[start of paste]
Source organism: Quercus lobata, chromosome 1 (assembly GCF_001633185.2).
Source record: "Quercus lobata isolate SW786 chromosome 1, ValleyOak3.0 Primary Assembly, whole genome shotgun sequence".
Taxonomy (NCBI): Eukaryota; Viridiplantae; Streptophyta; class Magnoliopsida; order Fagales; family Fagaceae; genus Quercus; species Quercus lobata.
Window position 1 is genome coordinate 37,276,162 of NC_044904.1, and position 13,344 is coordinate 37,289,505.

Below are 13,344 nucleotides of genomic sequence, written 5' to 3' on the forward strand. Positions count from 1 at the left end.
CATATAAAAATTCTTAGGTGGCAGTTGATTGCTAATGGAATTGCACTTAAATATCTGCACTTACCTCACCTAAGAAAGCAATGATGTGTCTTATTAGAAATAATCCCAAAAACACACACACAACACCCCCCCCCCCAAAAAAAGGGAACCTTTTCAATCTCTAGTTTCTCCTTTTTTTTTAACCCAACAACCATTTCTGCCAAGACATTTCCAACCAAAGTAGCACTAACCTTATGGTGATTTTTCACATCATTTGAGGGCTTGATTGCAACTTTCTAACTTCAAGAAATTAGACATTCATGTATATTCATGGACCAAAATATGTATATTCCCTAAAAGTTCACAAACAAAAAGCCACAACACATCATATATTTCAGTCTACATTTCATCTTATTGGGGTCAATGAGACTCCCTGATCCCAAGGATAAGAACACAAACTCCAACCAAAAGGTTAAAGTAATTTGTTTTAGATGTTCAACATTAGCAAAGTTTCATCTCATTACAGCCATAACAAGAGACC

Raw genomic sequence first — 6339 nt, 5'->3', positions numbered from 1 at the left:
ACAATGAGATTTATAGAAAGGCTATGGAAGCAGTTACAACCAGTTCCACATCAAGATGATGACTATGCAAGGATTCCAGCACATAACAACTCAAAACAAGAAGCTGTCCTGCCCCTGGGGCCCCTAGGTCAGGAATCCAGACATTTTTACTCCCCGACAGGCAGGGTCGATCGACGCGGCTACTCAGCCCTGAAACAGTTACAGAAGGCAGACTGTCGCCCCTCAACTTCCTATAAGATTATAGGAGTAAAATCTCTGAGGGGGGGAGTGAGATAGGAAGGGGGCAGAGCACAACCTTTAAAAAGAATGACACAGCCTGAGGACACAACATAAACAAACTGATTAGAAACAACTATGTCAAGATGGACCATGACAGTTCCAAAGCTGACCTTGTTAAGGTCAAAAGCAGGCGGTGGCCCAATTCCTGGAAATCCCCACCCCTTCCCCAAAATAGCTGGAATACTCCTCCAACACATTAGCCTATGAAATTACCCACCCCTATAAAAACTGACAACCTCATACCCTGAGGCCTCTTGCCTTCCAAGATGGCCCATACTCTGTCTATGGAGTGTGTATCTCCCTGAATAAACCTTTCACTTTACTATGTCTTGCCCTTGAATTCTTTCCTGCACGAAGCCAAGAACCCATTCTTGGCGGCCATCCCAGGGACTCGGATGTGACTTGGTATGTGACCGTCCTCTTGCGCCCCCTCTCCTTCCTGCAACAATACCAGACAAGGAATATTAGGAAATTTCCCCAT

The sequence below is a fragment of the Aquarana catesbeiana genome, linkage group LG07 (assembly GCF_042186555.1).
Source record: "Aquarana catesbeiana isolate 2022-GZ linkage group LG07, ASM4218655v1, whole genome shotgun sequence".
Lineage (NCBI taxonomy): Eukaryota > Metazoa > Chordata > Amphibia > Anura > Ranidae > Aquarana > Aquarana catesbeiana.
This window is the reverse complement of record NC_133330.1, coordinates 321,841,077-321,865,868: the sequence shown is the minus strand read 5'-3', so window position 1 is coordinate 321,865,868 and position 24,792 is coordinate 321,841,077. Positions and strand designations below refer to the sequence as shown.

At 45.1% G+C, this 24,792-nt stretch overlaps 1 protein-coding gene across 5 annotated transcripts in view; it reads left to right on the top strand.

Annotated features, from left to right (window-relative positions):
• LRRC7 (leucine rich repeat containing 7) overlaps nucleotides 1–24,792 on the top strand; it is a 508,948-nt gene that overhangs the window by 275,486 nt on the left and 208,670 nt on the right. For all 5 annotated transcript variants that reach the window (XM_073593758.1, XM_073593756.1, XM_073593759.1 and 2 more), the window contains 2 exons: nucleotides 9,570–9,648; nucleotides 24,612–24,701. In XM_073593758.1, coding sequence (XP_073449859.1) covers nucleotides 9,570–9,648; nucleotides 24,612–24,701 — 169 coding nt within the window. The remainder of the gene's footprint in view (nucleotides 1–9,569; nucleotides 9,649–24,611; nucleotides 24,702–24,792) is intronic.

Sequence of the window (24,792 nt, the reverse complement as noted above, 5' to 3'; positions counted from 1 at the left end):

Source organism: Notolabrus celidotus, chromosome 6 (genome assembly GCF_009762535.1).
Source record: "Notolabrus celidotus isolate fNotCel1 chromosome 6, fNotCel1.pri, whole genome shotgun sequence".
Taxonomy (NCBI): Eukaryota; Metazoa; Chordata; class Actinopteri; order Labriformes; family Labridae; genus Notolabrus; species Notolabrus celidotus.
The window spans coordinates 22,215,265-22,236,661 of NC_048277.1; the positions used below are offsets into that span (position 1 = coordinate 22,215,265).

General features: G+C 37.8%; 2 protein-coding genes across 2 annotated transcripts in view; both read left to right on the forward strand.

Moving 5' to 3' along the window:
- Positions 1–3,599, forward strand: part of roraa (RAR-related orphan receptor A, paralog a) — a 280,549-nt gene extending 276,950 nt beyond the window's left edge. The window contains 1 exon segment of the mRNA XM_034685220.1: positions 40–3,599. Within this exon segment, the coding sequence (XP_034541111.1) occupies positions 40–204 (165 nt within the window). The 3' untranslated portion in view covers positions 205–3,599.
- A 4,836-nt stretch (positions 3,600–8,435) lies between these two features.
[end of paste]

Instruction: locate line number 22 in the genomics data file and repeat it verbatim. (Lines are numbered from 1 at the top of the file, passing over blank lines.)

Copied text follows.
Moving 5' to 3' along the window: